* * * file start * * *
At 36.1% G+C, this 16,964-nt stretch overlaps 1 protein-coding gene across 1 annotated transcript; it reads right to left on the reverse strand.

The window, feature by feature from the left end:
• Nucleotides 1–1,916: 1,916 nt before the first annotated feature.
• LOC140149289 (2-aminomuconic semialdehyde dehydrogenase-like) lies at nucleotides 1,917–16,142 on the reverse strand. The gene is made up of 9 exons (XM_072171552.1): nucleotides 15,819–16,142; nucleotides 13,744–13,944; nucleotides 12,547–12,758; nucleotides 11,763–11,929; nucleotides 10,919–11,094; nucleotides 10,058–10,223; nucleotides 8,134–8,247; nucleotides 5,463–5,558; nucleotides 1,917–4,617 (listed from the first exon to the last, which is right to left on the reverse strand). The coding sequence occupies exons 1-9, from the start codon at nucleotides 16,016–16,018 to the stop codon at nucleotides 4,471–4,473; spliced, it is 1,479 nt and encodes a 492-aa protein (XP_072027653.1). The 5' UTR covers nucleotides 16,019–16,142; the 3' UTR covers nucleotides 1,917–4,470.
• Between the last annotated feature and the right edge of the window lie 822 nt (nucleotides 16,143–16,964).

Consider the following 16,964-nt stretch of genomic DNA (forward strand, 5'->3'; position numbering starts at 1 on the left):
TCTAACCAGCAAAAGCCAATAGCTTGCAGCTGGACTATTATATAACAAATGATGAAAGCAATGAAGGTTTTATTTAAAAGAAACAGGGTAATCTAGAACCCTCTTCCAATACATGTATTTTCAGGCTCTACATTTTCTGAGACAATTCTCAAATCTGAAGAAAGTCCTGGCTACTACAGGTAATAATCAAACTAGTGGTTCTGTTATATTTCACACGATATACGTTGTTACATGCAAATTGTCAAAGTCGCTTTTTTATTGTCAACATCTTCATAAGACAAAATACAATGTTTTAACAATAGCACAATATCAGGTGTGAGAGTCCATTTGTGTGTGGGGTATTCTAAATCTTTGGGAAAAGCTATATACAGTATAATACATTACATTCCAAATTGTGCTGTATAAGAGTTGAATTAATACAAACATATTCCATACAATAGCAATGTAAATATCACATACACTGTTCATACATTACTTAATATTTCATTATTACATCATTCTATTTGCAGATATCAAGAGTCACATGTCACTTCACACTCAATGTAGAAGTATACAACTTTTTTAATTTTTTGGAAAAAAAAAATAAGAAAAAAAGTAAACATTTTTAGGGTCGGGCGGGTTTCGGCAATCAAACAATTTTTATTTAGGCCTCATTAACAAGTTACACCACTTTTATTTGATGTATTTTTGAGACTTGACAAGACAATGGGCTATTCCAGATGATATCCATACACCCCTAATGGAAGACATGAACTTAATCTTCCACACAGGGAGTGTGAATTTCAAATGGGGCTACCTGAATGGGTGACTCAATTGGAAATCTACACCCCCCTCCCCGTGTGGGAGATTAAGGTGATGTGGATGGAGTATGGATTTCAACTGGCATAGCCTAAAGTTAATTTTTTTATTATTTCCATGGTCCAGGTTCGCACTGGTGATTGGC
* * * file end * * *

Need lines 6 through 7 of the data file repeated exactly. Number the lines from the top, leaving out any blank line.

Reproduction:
Consider the following 16,964-nt stretch of genomic DNA (forward strand, 5'->3'; position numbering starts at 1 on the left):
TCTAACCAGCAAAAGCCAATAGCTTGCAGCTGGACTATTATATAACAAATGATGAAAGCAATGAAGGTTTTATTTAAAAGAAACAGGGTAATCTAGAACCCTCTTCCAATACATGTATTTTCAGGCTCTACATTTTCTGAGACAATTCTCAAATCTGAAGAAAGTCCTGGCTACTACAGGTAATAATCAAACTAGTGGTTCTGTTATATTTCACACGATATACGTTGTTACATGCAAATTGTCAAAGTCGCTTTTTTATTGTCAACATCTTCATAAGACAAAATACAATGTTTTAACAATAGCACAATATCAGGTGTGAGAGTCCATTTGTGTGTGGGGTATTCTAAATCTTTGGGAAAAGCTATATACAGTATAATACATTACATTCCAAATTGTGCTGTATAAGAGTTGAATTAATACAAACATATTCCATACAATAGCAATGTAAATATCACATACACTGTTCATACATTACTTAATATTTCATTATTACATCATTCTATTTGCAGATATCAAGAGTCACATGTCACTTCACACTCAATGTAGAAGTATACAACTTTTTTAATTTTTTGGAAAAAAAAAATAAGAAAAAAAGTAAACATTTTTAGGGTCGGGCGGGTTTCGGCAATCAAACAATTTTTATTTAGGCCTCATTAACAAGTTACACCACTTTTATTTGATGTATTTTTGAGACTTGACAAGACAATGGGCTATTCCAGATGATATCCATACACCCCTAATGGAAGACATGAACTTAATCTTCCACACAGGGAGTGTGAATTTCAAATGGGGCTACCTGAATGGGTGACTCAATTGGAAATCTACACCCCCCTCCCCGTGTGGGAGATTAAGGTGATGTGGATGGAGTATGGATTTCAACTGGCATAGCCTAAAGTTAATTTTTTTATTATTTCCATGGTCCAGGTTCGCACTGGTGATTGGC